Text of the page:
Daniel Buck is right: Schools of education have long suffered from academic mediocrity (“Woke Activism Is Flooding American Classrooms,” Cross Country, Aug. 20). Research demonstrates little if any connection between teacher certification conferred by colleges of education and a teacher’s effect on student academic outcomes.
Yet states maintain teacher-certification requirements. In so doing, they push aspiring teachers into colleges of education that are captive to the Marxist tenets of critical theory, frequently assigning Paulo Freire’s “Pedagogy of the Oppressed,” while lecturing about postcolonial theory, queer theory, “QuantCrit” and intersectionality, rather than foundational pedagogical concepts, lesson-plan design and classroom management.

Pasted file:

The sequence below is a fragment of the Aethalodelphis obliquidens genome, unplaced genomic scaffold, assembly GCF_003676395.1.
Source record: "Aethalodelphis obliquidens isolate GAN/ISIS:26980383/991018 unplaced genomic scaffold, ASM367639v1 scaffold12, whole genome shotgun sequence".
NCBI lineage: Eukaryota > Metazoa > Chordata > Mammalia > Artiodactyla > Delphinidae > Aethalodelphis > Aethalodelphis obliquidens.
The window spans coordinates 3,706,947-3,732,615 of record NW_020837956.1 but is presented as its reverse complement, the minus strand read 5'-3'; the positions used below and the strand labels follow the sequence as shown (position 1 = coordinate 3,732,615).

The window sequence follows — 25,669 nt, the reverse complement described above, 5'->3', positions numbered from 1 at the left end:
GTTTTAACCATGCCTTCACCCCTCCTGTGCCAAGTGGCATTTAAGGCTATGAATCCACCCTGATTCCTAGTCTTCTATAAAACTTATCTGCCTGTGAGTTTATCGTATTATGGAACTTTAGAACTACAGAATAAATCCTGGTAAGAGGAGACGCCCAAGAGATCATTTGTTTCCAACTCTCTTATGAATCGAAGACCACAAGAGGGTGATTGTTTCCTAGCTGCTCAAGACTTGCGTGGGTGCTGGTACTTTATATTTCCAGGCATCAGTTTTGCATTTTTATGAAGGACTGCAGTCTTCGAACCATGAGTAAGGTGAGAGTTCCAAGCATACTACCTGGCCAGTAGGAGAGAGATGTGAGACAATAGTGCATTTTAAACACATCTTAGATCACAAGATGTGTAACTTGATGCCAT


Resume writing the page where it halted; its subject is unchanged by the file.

As the American Enterprise Institute’s Rick Hess and I recently found, among the colleges of education that produce the most teachers, an estimated 40% of faculty list diversity as a research interest. Between a quarter and a third of the faculty who study race do so as critical theorists.
Rather than make sure graduates are well-grounded in teaching methods, colleges of education mold social-justice warriors, sending them into K-12 schools where they’ll be greeted by a chief diversity officer.
States should end teacher-certification requirements and allow professionals with content-matter expertise to put their skills to work in the classroom. Gov. Ron DeSantis recently began allowing veterans and active service members to hold temporary teaching certificates. More states should follow Florida’s lead. Ending licensure requirements would address purported teacher shortages, with the added benefit of weakening the power of ineffective and woke colleges of education.
This piece originally appeared in The Wall Street Journal on 08/24/2022